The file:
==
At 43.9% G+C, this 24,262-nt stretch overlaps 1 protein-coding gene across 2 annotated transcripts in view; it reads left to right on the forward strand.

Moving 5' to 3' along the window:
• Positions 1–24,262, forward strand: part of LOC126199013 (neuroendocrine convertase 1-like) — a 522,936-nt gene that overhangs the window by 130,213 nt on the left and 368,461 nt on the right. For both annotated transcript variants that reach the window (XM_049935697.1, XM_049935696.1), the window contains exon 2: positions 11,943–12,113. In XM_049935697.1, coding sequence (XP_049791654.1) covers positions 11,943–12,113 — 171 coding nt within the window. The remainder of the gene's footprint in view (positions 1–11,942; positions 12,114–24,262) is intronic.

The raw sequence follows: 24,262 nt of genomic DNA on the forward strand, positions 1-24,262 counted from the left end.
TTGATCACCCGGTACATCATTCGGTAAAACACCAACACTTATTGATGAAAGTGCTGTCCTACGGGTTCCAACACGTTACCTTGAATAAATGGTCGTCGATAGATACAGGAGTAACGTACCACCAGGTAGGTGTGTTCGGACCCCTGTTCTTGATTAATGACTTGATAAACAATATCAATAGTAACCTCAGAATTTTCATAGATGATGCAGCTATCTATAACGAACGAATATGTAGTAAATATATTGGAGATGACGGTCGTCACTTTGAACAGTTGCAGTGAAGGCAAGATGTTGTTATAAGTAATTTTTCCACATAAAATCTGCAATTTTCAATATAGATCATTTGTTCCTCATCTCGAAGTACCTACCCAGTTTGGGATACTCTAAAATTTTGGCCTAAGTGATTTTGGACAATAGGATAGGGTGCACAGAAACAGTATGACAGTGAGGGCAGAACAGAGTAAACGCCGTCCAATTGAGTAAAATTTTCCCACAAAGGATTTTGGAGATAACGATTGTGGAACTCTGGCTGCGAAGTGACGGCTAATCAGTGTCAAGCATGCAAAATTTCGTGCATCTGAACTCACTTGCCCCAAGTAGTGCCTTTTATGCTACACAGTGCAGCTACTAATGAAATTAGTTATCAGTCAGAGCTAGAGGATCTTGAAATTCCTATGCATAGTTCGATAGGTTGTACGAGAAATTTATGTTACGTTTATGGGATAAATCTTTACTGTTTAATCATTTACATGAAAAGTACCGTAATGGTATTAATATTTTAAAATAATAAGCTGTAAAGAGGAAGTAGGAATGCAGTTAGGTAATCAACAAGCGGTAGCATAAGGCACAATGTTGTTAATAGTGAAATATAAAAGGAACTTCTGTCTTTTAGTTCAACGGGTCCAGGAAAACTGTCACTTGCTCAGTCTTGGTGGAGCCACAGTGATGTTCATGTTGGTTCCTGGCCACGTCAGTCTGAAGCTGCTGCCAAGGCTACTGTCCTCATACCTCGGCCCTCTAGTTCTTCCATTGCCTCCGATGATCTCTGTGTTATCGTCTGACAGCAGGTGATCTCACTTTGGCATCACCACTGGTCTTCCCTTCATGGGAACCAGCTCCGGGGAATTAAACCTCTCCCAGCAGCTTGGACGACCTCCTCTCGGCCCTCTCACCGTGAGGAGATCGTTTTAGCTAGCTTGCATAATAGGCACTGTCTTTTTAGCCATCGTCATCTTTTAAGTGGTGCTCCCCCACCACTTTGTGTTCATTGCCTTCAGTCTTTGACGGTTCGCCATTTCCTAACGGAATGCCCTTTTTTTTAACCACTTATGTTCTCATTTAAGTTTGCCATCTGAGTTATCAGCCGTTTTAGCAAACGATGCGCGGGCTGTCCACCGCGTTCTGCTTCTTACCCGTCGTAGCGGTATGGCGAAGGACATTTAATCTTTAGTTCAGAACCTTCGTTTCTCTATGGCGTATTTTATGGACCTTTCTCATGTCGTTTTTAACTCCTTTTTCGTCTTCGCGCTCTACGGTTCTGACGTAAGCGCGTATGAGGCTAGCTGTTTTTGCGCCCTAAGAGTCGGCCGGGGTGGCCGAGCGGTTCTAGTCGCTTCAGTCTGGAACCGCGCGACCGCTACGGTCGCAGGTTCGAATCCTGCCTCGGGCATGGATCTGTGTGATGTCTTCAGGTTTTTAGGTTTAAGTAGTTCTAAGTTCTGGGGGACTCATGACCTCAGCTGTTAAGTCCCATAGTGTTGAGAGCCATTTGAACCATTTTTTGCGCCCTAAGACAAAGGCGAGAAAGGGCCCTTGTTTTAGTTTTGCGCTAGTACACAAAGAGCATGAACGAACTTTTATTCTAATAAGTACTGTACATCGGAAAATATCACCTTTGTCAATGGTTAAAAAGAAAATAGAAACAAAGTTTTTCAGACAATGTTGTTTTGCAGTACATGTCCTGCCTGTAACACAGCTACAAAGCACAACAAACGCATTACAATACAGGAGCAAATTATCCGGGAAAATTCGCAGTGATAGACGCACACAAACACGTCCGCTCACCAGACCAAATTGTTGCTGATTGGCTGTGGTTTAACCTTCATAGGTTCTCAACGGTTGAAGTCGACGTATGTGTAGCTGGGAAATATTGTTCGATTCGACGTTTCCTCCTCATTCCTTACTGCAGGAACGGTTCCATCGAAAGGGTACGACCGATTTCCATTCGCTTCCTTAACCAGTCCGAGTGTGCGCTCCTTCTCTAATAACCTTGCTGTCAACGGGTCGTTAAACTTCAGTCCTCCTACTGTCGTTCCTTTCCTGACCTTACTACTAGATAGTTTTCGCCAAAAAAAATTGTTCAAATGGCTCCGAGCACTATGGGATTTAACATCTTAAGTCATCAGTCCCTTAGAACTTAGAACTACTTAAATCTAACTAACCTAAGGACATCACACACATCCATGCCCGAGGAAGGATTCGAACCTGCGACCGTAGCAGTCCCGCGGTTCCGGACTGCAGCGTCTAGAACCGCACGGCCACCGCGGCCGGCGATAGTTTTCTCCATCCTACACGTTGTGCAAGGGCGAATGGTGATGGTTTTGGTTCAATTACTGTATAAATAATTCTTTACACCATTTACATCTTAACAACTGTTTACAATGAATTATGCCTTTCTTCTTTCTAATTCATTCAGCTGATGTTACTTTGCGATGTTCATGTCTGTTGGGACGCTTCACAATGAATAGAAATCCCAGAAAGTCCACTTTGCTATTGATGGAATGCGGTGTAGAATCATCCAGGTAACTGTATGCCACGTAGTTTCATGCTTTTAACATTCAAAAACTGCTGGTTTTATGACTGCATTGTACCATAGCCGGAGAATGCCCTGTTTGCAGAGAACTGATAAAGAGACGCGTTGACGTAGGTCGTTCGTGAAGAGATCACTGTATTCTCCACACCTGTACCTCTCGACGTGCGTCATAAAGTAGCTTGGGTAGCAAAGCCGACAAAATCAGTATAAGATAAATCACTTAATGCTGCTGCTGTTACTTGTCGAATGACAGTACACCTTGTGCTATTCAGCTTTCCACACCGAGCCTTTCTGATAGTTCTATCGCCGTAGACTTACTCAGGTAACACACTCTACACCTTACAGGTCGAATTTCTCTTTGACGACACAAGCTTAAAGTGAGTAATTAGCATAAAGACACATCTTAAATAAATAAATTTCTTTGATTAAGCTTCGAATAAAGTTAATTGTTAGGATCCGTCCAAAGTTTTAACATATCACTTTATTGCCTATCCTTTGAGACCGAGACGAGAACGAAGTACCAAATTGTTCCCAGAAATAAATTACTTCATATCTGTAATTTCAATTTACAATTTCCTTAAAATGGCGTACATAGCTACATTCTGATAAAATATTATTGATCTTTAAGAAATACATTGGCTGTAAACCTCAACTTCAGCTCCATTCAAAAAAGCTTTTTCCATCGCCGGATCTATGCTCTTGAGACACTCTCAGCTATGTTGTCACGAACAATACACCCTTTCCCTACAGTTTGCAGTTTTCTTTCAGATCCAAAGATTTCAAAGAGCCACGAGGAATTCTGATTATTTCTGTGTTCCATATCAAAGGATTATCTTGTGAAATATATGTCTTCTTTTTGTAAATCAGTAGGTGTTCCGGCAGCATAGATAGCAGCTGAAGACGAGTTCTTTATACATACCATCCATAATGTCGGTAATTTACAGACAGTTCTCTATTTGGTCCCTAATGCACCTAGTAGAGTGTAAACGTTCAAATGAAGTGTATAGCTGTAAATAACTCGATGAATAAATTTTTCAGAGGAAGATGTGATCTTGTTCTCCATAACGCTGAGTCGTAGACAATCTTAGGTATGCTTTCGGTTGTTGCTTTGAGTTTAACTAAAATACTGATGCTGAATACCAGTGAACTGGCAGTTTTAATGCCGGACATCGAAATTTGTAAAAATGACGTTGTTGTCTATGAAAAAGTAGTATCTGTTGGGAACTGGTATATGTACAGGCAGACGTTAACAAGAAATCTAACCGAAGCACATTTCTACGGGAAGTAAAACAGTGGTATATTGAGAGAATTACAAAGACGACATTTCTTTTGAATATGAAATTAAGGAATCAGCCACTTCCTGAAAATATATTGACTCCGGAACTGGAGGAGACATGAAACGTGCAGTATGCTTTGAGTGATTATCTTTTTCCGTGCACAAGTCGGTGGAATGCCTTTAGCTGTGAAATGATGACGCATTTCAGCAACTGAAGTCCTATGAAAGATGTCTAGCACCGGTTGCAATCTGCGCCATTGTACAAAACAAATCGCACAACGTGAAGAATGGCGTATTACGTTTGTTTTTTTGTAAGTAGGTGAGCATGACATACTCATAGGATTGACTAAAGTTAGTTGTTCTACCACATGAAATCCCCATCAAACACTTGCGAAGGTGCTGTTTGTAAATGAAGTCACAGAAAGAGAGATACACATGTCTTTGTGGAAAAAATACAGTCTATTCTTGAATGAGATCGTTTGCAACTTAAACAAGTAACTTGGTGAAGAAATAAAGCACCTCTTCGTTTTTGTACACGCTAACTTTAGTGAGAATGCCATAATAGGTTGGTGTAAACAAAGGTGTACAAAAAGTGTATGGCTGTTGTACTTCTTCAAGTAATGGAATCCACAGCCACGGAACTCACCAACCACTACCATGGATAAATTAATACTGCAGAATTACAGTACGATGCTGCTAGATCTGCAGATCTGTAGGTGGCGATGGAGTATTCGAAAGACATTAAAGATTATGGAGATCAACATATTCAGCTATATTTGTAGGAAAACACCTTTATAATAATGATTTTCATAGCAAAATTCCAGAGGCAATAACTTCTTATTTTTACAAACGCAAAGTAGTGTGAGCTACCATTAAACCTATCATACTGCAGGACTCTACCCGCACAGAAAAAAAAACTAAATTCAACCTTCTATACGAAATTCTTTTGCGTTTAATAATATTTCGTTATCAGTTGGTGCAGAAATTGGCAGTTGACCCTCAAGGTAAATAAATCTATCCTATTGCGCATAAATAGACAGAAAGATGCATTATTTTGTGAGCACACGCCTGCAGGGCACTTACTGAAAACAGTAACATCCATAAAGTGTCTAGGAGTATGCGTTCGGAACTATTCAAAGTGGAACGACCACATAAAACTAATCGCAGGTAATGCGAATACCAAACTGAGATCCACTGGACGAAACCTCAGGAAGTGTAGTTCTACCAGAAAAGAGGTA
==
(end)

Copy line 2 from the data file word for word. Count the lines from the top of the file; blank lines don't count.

Moving 5' to 3' along the window: